The Federal Government is set to cut the country’s 2020 budget amid tumbling oil price
The budget review committee, which was set up by the President, on Monday, is chaired by the Minister of Finance, Budget and Planning, Mrs Zainab Ahmed.
According to a report by the PUNCH, the review committee’s primary duty is to review the $57 oil benchmark for the budget and ultimately recommend an appropriate size, down from the current N10.59tn.
Other members are the Minister of State, Petroleum Resources, Mr Timipre Sylva; Governor of the Central Bank of Nigeria, Mr Godwin Emefiele; and the Group Managing Director of the Nigerian National Petroleum Corporation, Mr Mele Kyari.
The President had handed the assignment to the committee on Monday after he held a meeting at the Presidential Villa, Abuja, with the government officials.
Speaking with State House Correspondents after the meeting, Ahmed said the committee would determine the new benchmark for the budget.
She said, “Our mandate is to make a very quick assessment of the impact of this coronavirus on the economy, especially as it affects the crude oil price.
“We will be writing a report and briefing Mr President tomorrow (Tuesday) or Wednesday morning. After that, we will also have more substantial information for the press.
“It is very clear that we will have to revisit the crude oil benchmark price that we have of $57 per barrel. We have to revisit it and lower the price.”
She added, “Where it will be lowered (benchmark) is the subject of this committee. What the impact will be on that is that there will be reduced revenue to the budget as it will cut the size of the budget.
“The quantum of the cut is what we are supposed to assess as a committee.”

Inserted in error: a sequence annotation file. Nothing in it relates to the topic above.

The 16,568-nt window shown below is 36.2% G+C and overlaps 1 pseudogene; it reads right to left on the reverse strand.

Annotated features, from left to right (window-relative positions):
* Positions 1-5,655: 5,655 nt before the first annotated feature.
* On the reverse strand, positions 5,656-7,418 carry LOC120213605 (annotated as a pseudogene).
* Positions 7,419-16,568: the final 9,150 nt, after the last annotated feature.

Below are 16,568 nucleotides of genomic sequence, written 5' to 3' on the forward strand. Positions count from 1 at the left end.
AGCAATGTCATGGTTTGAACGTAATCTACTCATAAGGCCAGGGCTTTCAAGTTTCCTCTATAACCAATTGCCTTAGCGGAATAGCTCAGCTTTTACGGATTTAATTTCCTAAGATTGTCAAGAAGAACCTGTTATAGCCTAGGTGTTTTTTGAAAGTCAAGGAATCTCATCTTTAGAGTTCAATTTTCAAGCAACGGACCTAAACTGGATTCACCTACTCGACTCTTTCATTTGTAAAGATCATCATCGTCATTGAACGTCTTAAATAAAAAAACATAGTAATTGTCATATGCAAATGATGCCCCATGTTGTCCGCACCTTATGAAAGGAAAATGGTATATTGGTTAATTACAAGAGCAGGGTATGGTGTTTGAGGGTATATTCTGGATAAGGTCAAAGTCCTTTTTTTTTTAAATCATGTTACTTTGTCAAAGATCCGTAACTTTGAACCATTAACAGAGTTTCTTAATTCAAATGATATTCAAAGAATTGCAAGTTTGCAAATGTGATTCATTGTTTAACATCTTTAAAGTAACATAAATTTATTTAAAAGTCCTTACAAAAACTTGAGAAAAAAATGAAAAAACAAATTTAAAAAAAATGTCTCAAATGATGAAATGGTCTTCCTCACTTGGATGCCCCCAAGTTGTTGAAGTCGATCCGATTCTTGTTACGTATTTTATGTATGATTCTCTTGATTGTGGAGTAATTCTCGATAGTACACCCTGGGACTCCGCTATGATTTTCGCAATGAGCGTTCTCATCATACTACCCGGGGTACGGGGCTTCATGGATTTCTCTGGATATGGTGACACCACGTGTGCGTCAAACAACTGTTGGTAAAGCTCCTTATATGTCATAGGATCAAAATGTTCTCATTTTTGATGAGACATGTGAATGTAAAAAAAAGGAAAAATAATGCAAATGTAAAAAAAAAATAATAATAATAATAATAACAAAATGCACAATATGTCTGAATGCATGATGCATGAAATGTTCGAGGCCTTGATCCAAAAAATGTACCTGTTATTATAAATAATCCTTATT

The Buhari regime gave its first hint on a possible cut of the budget after last week’s Federal Executive Council meeting.
The minster, when asked by reporters what the impact of coronavirus would be on the budget, replied, “We are really concerned as a government.”
The Minister of State, Petroleum, Timipre Sylva also spoke on the reported disagreement between the Organisation of Petroleum Exporting Countries and OPEC+ member states on how both sides would respond to the impact of coronavirus on oil prices.
He said it was not a matter Nigeria could handle unilaterally, but would be handled at the level of OPEC versus OPEC+ bodies.
Global oil prices have been unstable since January, worsening with the outbreak of coronavirus in China and its rapid spread to many countries.
In December 2019 when Buhari signed the 2020 budget, Nigeria’s Brent crude was well above $60 per barrel. But, it soon began a free fall since January, dropping below the budgeted $57.
Recall that in 2015, oil price crashed to as low as $27 per barrel, forcing the economy into recession. The economy later exited recession as oil prices climbed again.
The steep fall in crude oil prices on Monday stoked fears of fresh economic recession that Nigeria suffered in 2016 and has yet to recover from more than two years after a shaky exit.
The global oil benchmark, Brent crude, plummeted by as much as 31 per cent to $31.02 on Monday, its lowest since mid-February 2016, but recovered slightly to $36.29 per barrel as of 6.15pm Nigerian time.
Brent, against which Nigeria’s oil is priced, fell by over $4 to $45.72 per barrel last Friday following the failure of OPEC and its 10 allies, led by Russia, to broker a deal.
Russia refused to go along with a plan for deeper crude production cuts to tackle the coronavirus’ impact on global oil demand.
OPEC had on Thursday revealed a plan under which it would slash its production quotas by an additional 1 million barrels per day for the rest of the year, contingent on Russia and nine other non-OPEC allies agreeing to shrink theirs by 500,000 bpd.
Saudi Arabia, on Saturday, fired the first shot in an oil price war, moving to hike its oil output and offering deep discounts to customers in markets such as Asia, Europe and the US to entice refiners to use Saudi crude.
Economic experts, in separate interviews with one of our correspondents, said the sharp drop in oil prices amid the price war would have serious implications for the Nigerian economy.